Let’s see how all this ties-in with the Friendly-AI Prob­lem. I have ex­plained how AI’s will learn as we do — through guess­ing and crit­i­cism — and how they will have no more than the uni­ver­sal knowl­edge cre­ation po­ten­tial we hu­mans already have. They will be fal­lible like us. They will make mis­takes. They will be sub­jected to bad par­ent­ing. They will in­herit their cul­ture from ours for it is in our cul­ture they must be­gin their lives. They will ac­quire all the memes our cul­ture has, both the ra­tio­nal memes and the anti-ra­tio­nal memes. They will have the same ca­pac­ity for good and evil that we do. They will be­come smarter faster through things like bet­ter philos­o­phy and not pri­mar­ily through hard­ware up­grades. It fol­lows from all of this that they would be no more a threat than evil hu­mans cur­rently are. But we can make their lives bet­ter by fol­low­ing things like TCS.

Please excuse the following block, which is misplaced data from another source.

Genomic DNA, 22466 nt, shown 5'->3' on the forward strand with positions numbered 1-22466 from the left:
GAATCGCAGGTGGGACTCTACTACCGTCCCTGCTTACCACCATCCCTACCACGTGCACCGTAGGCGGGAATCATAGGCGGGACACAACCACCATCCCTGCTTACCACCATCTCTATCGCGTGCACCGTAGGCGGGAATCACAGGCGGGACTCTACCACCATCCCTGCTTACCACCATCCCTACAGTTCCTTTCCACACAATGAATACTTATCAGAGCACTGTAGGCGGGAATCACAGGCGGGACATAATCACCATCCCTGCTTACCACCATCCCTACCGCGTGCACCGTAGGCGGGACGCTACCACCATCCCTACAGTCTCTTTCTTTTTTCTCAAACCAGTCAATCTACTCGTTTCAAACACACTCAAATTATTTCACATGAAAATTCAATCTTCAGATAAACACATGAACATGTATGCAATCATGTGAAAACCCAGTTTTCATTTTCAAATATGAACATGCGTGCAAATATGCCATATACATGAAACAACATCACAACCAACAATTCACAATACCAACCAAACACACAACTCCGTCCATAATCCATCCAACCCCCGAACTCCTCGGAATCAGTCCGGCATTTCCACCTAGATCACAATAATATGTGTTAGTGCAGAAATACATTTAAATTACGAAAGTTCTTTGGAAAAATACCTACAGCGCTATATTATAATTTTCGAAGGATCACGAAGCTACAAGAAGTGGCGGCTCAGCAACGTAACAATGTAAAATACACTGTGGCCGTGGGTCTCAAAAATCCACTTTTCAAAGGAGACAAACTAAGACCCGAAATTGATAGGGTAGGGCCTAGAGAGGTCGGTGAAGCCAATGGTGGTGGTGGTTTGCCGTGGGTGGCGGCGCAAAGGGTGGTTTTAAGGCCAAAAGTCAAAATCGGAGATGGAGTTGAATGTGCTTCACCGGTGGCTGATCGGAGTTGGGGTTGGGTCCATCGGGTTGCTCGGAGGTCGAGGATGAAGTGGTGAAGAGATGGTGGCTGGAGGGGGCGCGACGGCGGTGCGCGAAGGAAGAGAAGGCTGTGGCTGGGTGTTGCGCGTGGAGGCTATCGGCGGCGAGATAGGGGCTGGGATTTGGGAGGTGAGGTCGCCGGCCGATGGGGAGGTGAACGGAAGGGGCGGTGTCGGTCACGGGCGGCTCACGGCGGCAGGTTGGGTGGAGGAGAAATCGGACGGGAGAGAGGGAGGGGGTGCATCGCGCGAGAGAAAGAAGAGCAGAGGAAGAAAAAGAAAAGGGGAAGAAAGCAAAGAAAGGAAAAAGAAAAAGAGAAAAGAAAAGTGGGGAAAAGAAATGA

Hu­man be­ings must re­spect the right of AI to life, liberty, and the pur­suit of hap­piness. It is the only way. If we do oth­er­wise, then we risk war and de­struc­tion and we severely com­pro­mise our own ra­tio­nal­ity and theirs. Similarly, they must re­spect our right to the same.

[1] The ver­sion of CR dis­cussed is an up­date to Pop­per’s ver­sion and in­cludes ideas by the quan­tum-physi­cist and philoso­pher David Deutsch.

[2] For more de­tail on how this works see Elliot Tem­ple’s yes-or-no philos­o­phy.